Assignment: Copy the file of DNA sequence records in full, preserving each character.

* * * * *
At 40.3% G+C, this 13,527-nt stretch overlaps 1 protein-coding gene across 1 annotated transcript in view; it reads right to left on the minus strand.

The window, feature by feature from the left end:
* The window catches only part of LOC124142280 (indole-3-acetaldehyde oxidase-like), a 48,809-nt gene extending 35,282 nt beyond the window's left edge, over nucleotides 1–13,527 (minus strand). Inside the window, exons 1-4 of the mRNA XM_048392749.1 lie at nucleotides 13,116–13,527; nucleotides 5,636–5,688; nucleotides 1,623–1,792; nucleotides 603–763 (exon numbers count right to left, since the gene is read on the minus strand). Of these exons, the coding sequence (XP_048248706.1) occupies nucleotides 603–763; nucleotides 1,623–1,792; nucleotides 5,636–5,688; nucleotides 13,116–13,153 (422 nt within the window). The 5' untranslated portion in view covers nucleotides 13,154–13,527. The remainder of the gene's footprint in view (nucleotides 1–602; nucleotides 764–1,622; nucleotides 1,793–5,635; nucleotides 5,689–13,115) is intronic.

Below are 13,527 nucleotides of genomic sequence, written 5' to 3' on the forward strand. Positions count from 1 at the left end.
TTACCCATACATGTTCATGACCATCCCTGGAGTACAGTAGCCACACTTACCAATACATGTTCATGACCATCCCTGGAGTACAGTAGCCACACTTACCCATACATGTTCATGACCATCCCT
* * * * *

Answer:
At 40.3% G+C, this 13,527-nt stretch overlaps 1 protein-coding gene across 1 annotated transcript in view; it reads right to left on the minus strand.

The window, feature by feature from the left end:
* The window catches only part of LOC124142280 (indole-3-acetaldehyde oxidase-like), a 48,809-nt gene extending 35,282 nt beyond the window's left edge, over nucleotides 1–13,527 (minus strand). Inside the window, exons 1-4 of the mRNA XM_048392749.1 lie at nucleotides 13,116–13,527; nucleotides 5,636–5,688; nucleotides 1,623–1,792; nucleotides 603–763 (exon numbers count right to left, since the gene is read on the minus strand). Of these exons, the coding sequence (XP_048248706.1) occupies nucleotides 603–763; nucleotides 1,623–1,792; nucleotides 5,636–5,688; nucleotides 13,116–13,153 (422 nt within the window). The 5' untranslated portion in view covers nucleotides 13,154–13,527. The remainder of the gene's footprint in view (nucleotides 1–602; nucleotides 764–1,622; nucleotides 1,793–5,635; nucleotides 5,689–13,115) is intronic.

Below are 13,527 nucleotides of genomic sequence, written 5' to 3' on the forward strand. Positions count from 1 at the left end.
TTACCCATACATGTTCATGACCATCCCTGGAGTACAGTAGCCACACTTACCAATACATGTTCATGACCATCCCTGGAGTACAGTAGCCACACTTACCCATACATGTTCATGACCATCCCT